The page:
16 months out from EBRT with less tha... - Prostate Cancer N...

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16 months out from EBRT with less than 1 year remaining of Zoladex injections, PSA remains undetectable

Aodh profile image

Good news day!

I’m 16 months on from 39 sessions of EBRT and with less than 1 year (of 3) remaining of Zoladex injections, my latest PSA results came back today, again as undetectable i.e. <=0.08

I started as very high risk with a PSA 87 regional / locally advanced PCa cT3bNxMx.

I’m very pleased with progress to date.


8 Replies

Isn’t it a great feeling! I finished 44 sessions of EBRT 13 months ago and have been on ADT(Lupron) for 18 months. My psa is <0.06 now.

Dia Jan 2020. GS 9, PSA 68, 5 cores involved.

Negative bone scan.

Tough to wait for test results every 3 months.

Extreme fatigue. Hot flashes. I intend to stop Lupron after 6 more months. Not sure if 3 years is necessary. We shall see.

Hope you stay undetectable forever. Keep up the fight.

Aodh profile image
Aodh in reply to Dracus

It’s been a great result for both of us and I wish you a continuing undetectable PSA going forward.

I can identify with the fatigue and flushes; thankfully I’m retired so don’t have to attempt to work (I know that I couldn’t, certainly not at the level I used to).

I’m happy with my lot, have a roof over my head and enough food in my belly and really no worries. I’ll stick with the ADT for the full 3 years (it’s SOC here in Ireland for high risk PCa). Hopefully I’ll regain strength etc after the ADT to get back involved with all the interests that I let go to focus on treatment. If not, I’ll adapt and define new interests.

At the time of my diagnosis, I didn’t think that I would get as good a result as I have so far.

I hope that it just like your own story provides some encouragement for others on a similar journey.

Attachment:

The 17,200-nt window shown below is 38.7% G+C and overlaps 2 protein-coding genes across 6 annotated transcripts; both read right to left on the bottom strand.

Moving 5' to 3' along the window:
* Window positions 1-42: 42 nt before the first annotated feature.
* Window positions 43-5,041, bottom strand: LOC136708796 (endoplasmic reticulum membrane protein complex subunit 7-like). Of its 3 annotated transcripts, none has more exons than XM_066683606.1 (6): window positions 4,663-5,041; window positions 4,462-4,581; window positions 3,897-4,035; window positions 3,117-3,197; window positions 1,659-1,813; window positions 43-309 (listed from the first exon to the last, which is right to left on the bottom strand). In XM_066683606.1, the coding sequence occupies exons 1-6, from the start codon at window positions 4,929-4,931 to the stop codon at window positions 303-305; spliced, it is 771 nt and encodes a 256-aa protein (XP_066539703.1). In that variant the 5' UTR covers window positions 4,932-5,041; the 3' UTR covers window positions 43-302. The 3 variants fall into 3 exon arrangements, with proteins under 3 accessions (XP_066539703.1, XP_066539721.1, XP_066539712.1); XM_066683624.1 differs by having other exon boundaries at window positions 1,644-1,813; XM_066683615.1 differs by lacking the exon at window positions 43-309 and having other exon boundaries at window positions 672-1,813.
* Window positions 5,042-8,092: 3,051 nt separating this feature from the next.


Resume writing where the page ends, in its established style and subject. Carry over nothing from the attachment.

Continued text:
Dracus profile image
Dracus in reply to Aodh

The longer someone is on ADT the longer recovery time is needed. My Doctor (MO)would like to have me on for 3yrs also.

I’m not sure what I’ll finally decide. Fatigue is getting worse each month that goes by. My quality of like is quite poor now. I have two young grand children that I can’t keep up with anymore. Plus I’m tired of being turned into a woman. Hope you recover easily after you stop ADT. Best of luck to you.

jazzy53 profile image
jazzy53 in reply to Dracus

I was GL9 as well, and on ADT (Zoladex) for two years. Two months of radiation as well. The side effects (fatigue, achy joints and hands, insomnia, hot flashes, and many others) started to subside about six months after my last injection was due to wear off. The most unexpected thing was the return of decent erections. That said, I feel like I've aged more than the two-plus years that have passed since I started treatment despite keeping up a good exercise regime and eating right. It's impossible to say how much of this aging and how much the additive effect of treatment, but I'm confident that the treatment has a lot to do with it. The good thing is that my PSA has been undetectable for a while, down from 15, so I try not to complain -- though I do anyway.

Dracus profile image
Dracus in reply to jazzy53

I have all the side effects you mention plus a few more. The worse is the depression which seems to be getting more intense as time goes by. The anxiety every 3 months waiting for the PSA results has contributed greatly to it.

You certainly are doing the right thing by exercising and eating properly.

I think staying positive helps but I find it difficult to do.

You are definitely beating the cancer.

Stay well. It’s ok to complain.

jazzy53 profile image
jazzy53 in reply to Dracus

I'm with you. The depression is the worst. Mine isn't full bore, but it's bad enough. Doing all I can to chase it away but sometimes that's not enough. I'm fighting it but also accepting it as a part of life, part of my recovery. Based just on my experience, I don't think the treatment docs know enough about treatment side effects and how to mitigate them, though it's possible that there's just a limited amount you can do. I also have to credit the nurse practitioner at radiation oncology who referred me to a good therapist. Therapy isn't a cure but helps to keep you grounded. I believe in having a positive attitude, but would like to stuff a sock in the mouths of a few people who keep urging me to have one.

Dracus profile image
Dracus in reply to jazzy53

I agree about the doctors. They hear complaints about the side effects so often that they become desensitized. My MO looks at me as if to say “toughen up it’s better than dying from cancer”.

It’s a hell of a battle but surrendering is not an option. All we can do is keep on fighting until we can’t.

Stay well and remember that it may be harder on the ones that you share your life with.

jazzy53 profile image
jazzy53 in reply to Dracus

Exactly right. Good luck, my friend.

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